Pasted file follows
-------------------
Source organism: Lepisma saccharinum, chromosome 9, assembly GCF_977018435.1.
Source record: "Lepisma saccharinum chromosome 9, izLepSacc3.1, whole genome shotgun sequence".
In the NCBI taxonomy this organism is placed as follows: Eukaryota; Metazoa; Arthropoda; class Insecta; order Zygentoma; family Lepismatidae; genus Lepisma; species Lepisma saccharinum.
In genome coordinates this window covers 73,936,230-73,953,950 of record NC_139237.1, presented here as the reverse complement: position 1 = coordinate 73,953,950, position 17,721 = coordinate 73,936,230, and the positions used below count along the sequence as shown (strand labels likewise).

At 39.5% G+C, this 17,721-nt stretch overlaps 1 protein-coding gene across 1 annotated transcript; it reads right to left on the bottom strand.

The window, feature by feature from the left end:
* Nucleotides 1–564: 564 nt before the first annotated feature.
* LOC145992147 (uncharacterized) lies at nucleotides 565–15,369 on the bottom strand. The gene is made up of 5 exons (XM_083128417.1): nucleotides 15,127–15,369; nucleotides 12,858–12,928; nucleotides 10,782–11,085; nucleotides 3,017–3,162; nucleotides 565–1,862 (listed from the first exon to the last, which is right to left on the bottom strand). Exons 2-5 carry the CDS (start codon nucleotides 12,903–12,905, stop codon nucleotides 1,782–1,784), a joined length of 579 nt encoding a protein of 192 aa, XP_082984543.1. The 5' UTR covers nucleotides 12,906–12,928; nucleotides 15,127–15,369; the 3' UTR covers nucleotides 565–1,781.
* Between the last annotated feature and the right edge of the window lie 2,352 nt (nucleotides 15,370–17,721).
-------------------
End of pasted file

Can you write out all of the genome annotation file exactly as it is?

Source organism: Lepisma saccharinum, chromosome 9, assembly GCF_977018435.1.
Source record: "Lepisma saccharinum chromosome 9, izLepSacc3.1, whole genome shotgun sequence".
In the NCBI taxonomy this organism is placed as follows: Eukaryota; Metazoa; Arthropoda; class Insecta; order Zygentoma; family Lepismatidae; genus Lepisma; species Lepisma saccharinum.
In genome coordinates this window covers 73,936,230-73,953,950 of record NC_139237.1, presented here as the reverse complement: position 1 = coordinate 73,953,950, position 17,721 = coordinate 73,936,230, and the positions used below count along the sequence as shown (strand labels likewise).

At 39.5% G+C, this 17,721-nt stretch overlaps 1 protein-coding gene across 1 annotated transcript; it reads right to left on the bottom strand.

The window, feature by feature from the left end:
* Nucleotides 1–564: 564 nt before the first annotated feature.
* LOC145992147 (uncharacterized) lies at nucleotides 565–15,369 on the bottom strand. The gene is made up of 5 exons (XM_083128417.1): nucleotides 15,127–15,369; nucleotides 12,858–12,928; nucleotides 10,782–11,085; nucleotides 3,017–3,162; nucleotides 565–1,862 (listed from the first exon to the last, which is right to left on the bottom strand). Exons 2-5 carry the CDS (start codon nucleotides 12,903–12,905, stop codon nucleotides 1,782–1,784), a joined length of 579 nt encoding a protein of 192 aa, XP_082984543.1. The 5' UTR covers nucleotides 12,906–12,928; nucleotides 15,127–15,369; the 3' UTR covers nucleotides 565–1,781.
* Between the last annotated feature and the right edge of the window lie 2,352 nt (nucleotides 15,370–17,721).